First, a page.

Re: What will incentivize deployment of explicit proxies?

On 12/12/13 12:00 PM, Adrien de Croy wrote:
> ------ Original Message ------
> From: "Yoav Nir" < <>>
>> > And also for the record.
>> >
>> > Most of my customers would have a big problem with the proposal that
>> > connections to the ("trusted") proxy should be over TLS.
>> It's a must for a decrypting proxy that will do "GET https://";  less 
>> so for a proxy that does "CONNECT".
> but when a client makes a connection to the proxy for a GET http:// 
> would that also be over a TLS connection?

I think (and this is not an opinion about existing things - it's about 
future extensiosn) the client connects to the proxy with or without TLS. 
and then:

  * Without TLS:
      o GET http://  works
      o CONNECT  works if HTTPS inspection is disabled or voluntary,
        denied if HTTPS inspection is mandatory
      o GET https://  is denied
  * With TLS:
      o GET http://  works, although policy may cause it to be denied to
        save resources. This only gives you privacy from your
        co-workers, not the Internet, which is kind of weird.
      o CONNECT  works if HTTPS inspection is disabled or voluntary,
        denied if HTTPS inspection is mandatory
      o GET https://  works

So you might end up with two connections, one for stuff that needs 
inspection and the other for stuff that doesn't.

> This is a large proportion of surfing currently.  To move this to TLS 
> (even if only TLS to proxy) will be a considerable increase in load.
> I agree difference between TLS to proxy + GET https:// vs MitM is not 
> much (cert is cached after generation anyway).  But currently https 
> traffic is only a fraction of total traffic (albeit increasing thanks 
> to FB and Google).

I think FB and Google will lead the way. Before Google moved webmail to 
HTTPS, the others made you do your mail in the clear. Now they're all 
https. When Google move youtube to https (which some Google people said 
they were planning), could the other content providers be far behind?
>> > For many of them the proxy is already working the hardware quite hard
>> > (either old hardware or high-end). To reduce capacity by 75% or more
>> > just by making everything TLS would mean they would all need to go get
>> > new or extra hardware for their proxy. I foresee a lot of 
>> resistance to
>> > this.
>> Capacity reduction depends on what the proxy is doing. Malware 
>> scanning is so onerous, that the TLS part will be lost in the noise,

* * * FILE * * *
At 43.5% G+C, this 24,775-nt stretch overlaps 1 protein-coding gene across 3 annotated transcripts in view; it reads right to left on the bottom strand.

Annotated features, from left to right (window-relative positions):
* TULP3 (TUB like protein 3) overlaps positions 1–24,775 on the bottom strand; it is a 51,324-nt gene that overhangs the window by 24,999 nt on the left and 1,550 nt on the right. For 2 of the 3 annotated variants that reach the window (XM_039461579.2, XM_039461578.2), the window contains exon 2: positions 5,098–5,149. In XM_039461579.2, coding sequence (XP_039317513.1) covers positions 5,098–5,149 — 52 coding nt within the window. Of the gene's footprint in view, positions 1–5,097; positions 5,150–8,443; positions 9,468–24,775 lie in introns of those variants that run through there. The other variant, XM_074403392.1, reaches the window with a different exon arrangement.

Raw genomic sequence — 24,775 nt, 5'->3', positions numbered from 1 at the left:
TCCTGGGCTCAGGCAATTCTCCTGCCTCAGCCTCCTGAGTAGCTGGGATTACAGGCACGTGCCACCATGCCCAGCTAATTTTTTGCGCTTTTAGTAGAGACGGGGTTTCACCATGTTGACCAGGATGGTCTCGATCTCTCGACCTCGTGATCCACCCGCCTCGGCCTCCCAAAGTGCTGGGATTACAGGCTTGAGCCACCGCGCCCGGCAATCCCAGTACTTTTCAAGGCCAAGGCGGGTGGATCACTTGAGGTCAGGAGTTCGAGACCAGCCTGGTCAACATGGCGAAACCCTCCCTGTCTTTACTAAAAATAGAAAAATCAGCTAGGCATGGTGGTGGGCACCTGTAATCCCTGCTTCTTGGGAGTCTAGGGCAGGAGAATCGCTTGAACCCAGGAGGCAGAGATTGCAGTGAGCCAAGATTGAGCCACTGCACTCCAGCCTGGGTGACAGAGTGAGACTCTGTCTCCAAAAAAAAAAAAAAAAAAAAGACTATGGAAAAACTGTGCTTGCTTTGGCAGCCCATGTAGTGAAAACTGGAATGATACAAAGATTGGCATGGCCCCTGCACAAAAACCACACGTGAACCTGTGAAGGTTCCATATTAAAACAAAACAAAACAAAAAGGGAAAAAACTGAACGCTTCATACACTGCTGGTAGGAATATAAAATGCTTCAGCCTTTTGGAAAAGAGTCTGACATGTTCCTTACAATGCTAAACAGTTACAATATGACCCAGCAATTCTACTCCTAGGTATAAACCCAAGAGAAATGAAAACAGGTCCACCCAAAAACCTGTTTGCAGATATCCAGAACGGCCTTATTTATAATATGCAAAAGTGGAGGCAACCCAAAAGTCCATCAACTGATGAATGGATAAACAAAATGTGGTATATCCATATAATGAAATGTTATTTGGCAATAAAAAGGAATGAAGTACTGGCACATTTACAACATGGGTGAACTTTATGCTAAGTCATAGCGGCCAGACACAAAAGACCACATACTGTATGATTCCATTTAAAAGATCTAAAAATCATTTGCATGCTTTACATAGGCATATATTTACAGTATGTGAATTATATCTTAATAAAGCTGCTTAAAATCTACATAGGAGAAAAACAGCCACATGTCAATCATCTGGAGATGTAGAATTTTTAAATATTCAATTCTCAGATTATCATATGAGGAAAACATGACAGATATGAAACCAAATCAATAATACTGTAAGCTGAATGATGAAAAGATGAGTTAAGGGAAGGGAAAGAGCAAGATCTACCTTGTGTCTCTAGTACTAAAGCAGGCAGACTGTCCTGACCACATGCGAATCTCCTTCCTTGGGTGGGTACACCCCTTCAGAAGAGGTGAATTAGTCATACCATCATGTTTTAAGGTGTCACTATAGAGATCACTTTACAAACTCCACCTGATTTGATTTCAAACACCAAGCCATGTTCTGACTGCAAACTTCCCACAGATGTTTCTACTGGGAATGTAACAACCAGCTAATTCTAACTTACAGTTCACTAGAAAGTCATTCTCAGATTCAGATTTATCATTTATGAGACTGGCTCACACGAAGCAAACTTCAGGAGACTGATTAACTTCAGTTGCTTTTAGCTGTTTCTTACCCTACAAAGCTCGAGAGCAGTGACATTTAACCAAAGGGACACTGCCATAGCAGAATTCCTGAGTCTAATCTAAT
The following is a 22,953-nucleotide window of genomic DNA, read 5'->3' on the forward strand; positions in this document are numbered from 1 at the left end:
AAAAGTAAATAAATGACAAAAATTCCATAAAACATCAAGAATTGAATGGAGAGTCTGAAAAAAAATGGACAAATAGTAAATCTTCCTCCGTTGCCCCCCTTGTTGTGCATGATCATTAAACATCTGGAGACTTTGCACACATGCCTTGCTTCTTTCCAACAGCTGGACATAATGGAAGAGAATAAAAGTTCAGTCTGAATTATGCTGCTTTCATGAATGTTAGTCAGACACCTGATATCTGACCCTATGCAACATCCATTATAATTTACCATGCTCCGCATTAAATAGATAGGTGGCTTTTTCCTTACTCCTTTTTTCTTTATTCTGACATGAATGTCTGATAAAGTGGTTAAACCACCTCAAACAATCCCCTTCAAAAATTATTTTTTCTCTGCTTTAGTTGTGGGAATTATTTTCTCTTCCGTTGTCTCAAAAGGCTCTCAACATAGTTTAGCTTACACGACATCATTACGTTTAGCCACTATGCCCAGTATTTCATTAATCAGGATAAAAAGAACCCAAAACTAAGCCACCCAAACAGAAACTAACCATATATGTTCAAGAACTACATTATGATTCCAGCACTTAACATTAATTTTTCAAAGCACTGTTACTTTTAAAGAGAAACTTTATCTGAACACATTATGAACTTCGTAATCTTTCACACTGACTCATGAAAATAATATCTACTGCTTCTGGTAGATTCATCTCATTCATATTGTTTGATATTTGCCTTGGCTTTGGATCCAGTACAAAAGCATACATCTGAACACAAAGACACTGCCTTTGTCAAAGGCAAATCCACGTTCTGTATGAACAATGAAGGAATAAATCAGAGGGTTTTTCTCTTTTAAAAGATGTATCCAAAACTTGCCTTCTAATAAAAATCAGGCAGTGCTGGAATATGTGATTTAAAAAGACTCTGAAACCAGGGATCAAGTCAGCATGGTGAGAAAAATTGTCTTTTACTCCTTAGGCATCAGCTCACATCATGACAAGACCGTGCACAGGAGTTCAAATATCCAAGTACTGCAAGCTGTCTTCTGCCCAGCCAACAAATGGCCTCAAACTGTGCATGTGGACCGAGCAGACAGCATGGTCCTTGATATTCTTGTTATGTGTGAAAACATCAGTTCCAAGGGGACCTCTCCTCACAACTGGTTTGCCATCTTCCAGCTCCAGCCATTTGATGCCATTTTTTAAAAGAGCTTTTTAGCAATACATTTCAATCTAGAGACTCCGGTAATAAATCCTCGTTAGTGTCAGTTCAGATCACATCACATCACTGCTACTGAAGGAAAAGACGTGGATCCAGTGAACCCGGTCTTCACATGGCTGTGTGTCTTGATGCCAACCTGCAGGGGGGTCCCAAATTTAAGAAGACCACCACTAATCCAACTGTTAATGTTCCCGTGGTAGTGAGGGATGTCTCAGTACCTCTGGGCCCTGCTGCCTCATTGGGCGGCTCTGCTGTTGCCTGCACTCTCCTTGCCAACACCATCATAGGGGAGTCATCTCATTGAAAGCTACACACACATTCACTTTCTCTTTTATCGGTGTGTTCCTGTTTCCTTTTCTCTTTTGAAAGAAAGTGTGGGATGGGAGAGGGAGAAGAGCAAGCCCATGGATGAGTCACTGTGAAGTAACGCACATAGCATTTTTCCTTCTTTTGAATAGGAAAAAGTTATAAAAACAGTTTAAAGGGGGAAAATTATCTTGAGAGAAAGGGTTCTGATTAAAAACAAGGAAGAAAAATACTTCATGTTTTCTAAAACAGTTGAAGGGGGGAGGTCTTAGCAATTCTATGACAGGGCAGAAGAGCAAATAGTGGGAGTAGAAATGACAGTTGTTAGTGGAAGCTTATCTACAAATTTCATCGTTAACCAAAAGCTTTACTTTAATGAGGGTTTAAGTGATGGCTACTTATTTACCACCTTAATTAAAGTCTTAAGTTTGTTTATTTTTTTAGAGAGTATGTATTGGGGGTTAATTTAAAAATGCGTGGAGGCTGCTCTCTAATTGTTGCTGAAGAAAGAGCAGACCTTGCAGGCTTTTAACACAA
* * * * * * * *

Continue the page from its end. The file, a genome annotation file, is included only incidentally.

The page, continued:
>> because handshakes will be rare. Caching or simple URL filetering is 
>> lighter, so the capacity may be reduced by as much as you say.
> Actually you'd be surprised about load from malware scanning as well.  
> With normal content-type based whitelisting policy, only a fraction of 
> content is actually scanned.
> Basic testing when we put in an https reverse proxy showed an 
> encrypted connection took considerably more CPU than a plaintext one.  
> Probably 10x as much.  So my 75% was optimistic.

My opinion may be skewed by the setup in my company. Since we develop 
it, all manner of scanning are enabled on our gateway (far more than a 
customer would do), and the CPU resources spent on scanning for malware 
and identifying bots dwarf those spent on encryption and decryption.

>> MitM proxies already do that much work, except that they also sign 
>> fake certificates. Their load might even decrease.
> Agree for current https, but not for current http.
>> > I don't see why the client needs to auth the proxy inside a private
>> > network.
>> Because people bring all kinds of stuff to the private network. 
>> That's a direct result of making computers smaller than this:
>> If someone (or some bot) fools your computer to use it as a proxy, it 
>> gets access to all your HTTP content, and all your HTTPS meta-data, 
>> even without being a decrypting proxy. That is why authentication is 
>> needed.
> We have that problem now then for http, why is noone doing anything 
> about it?
> I think such problems deserve a solution outside http.
Regardless of how you configure it, you'll need to authenticate the 
proxy, otherwise you're vulnerable to all kinds of attacks. It's one of 
those threats that you can decide are not worth the effort to fix, 
because it's rare and the cost of authentication is onerous, or 
meta-data about HTTPS is not all that interesting, but the problem is 
still there.


Received on Thursday, 12 December 2013 11:46:19 UTC